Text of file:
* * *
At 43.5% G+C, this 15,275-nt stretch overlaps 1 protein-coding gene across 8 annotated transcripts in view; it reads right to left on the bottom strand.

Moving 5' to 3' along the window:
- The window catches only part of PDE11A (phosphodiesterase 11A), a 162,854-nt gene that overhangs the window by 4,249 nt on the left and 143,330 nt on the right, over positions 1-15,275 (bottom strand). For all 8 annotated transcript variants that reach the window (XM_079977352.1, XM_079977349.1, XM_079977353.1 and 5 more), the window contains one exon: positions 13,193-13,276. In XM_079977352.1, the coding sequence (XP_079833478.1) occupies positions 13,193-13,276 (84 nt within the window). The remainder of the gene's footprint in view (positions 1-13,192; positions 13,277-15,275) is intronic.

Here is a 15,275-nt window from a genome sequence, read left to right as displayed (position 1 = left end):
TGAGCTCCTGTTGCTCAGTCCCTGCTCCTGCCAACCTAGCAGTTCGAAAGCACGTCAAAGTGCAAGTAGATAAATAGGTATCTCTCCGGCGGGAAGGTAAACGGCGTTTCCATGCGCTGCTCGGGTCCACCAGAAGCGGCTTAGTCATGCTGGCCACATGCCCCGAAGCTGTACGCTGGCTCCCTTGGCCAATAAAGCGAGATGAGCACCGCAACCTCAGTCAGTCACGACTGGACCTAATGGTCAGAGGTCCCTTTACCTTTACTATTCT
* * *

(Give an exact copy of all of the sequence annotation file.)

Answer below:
At 43.5% G+C, this 15,275-nt stretch overlaps 1 protein-coding gene across 8 annotated transcripts in view; it reads right to left on the bottom strand.

Moving 5' to 3' along the window:
- The window catches only part of PDE11A (phosphodiesterase 11A), a 162,854-nt gene that overhangs the window by 4,249 nt on the left and 143,330 nt on the right, over positions 1-15,275 (bottom strand). For all 8 annotated transcript variants that reach the window (XM_079977352.1, XM_079977349.1, XM_079977353.1 and 5 more), the window contains one exon: positions 13,193-13,276. In XM_079977352.1, the coding sequence (XP_079833478.1) occupies positions 13,193-13,276 (84 nt within the window). The remainder of the gene's footprint in view (positions 1-13,192; positions 13,277-15,275) is intronic.

Here is a 15,275-nt window from a genome sequence, read left to right as displayed (position 1 = left end):
TGAGCTCCTGTTGCTCAGTCCCTGCTCCTGCCAACCTAGCAGTTCGAAAGCACGTCAAAGTGCAAGTAGATAAATAGGTATCTCTCCGGCGGGAAGGTAAACGGCGTTTCCATGCGCTGCTCGGGTCCACCAGAAGCGGCTTAGTCATGCTGGCCACATGCCCCGAAGCTGTACGCTGGCTCCCTTGGCCAATAAAGCGAGATGAGCACCGCAACCTCAGTCAGTCACGACTGGACCTAATGGTCAGAGGTCCCTTTACCTTTACTATTCT